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Top five tips for successfully addressing warning letters

Each year, the FDA issues hundreds of warning letters to medical device companies for reasons ranging from manufacturing practice violations to breaches in labeling and misbranding. Companies responding well to the FDA’s demand for prompt compliance will ultimately return to the agency’s good graces and through the experience develop processes that result in better business both culturally and financially. But getting to that point may be a slippery slope if the issues in the letter are not addressed effectively and expediently.

This post is sponsored by Regulatory and Quality Solutions, LLC.

Each year, the FDA issues hundreds of warning letters to medical device companies for reasons ranging from manufacturing practice violations to breaches in labeling and misbranding. Companies responding well to the FDA’s demand for prompt compliance will ultimately return to the agency’s good graces and through the experience develop processes that result in better business both culturally and financially. But getting to that point may be a slippery slope if the issues in the letter are not addressed effectively and expediently.

Here are five common sense points to remember while establishing a constructive working relationship with the FDA as well as moving forward with better business practices that are balanced and compliant to regulation.

1. Don’t ignore the warning letter. Be sure you really understand its citations. Within 24 hours, make the phone call to the FDA to discuss the issues. Advise the FDA that you’ve received the letter and that you and your team are working to put a plan in place to address the issues.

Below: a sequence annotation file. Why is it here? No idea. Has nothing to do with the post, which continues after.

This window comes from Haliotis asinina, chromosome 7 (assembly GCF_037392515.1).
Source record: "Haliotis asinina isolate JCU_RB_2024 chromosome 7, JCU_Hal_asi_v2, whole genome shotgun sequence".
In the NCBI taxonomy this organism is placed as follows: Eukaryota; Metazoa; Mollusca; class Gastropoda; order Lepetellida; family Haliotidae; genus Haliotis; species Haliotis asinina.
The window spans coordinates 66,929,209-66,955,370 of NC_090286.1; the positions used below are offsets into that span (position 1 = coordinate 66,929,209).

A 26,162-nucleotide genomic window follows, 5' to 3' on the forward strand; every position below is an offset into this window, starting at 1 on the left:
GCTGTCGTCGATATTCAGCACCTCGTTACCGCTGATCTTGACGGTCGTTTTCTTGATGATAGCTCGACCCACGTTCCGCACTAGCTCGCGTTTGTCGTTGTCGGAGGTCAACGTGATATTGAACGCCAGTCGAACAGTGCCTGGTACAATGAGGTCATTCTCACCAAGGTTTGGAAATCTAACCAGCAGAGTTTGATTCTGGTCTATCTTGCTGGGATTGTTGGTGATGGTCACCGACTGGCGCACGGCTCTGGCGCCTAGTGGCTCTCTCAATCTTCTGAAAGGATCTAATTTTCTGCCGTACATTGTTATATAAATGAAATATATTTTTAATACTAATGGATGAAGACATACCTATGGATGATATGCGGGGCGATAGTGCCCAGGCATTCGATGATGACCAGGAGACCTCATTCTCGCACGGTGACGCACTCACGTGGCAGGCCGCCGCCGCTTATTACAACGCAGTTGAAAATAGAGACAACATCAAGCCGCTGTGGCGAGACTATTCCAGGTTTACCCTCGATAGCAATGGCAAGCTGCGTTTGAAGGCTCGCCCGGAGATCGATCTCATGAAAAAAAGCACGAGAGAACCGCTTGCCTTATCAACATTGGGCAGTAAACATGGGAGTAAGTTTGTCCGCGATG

2. Carefully assign the best leadership to handle the warning letter. Identify individuals within the organization who are strong project managers to effectively lead the response to the FDA. They should be able to build consensus regarding the actions within your organization and drive those actions. Be mindful of those who may have been responsible for citations issued in the FDA Form 483 and the subsequent warning letter. Determine if you have the appropriate in-house expertise to address the issues; if not, consider seeking experienced and business balanced outside help.

3. Once you have your leadership team in place, break down the warning letter issues into multiple projects and use your Corrective and Preventative Action (CAPA) system to manage each individually through to the letter’s closure. The FDA wants to know that you are using your CAPA system and that it is effective and functioning well. Receiving FDA warning letter citations is definitely a notice of systemic issues that must be resolved. Your CAPA system is just like the immune system of the body; when it is functioning well, your business will respond in a “healthy” manner with improved quality systems that will drive your business to improved financials.

4. Assign the best team members to each CAPA. If the warning letter is complex, designate a point person to oversee all activities. Review each finding and ensure your CAPAs will address the underlying root cause or systemic issue, and determine a time frame to implement the Corrective Actions. Within 15 working days of receiving the warning letter, forward to the FDA a detailed timeline for your plan to address the deficiencies noted, ensuring that the response addresses each item in the warning letter.

5. Court the FDA throughout the entire process with continual communication and regular status reports. Follow through with promises. You know you are on the right track with the FDA when they respond with significant positive communication. Stay on top of all documentation. File and track all records and promises with the FDA.

For five more tips, go to our website at http://raqasolutions.com/resources/warningletters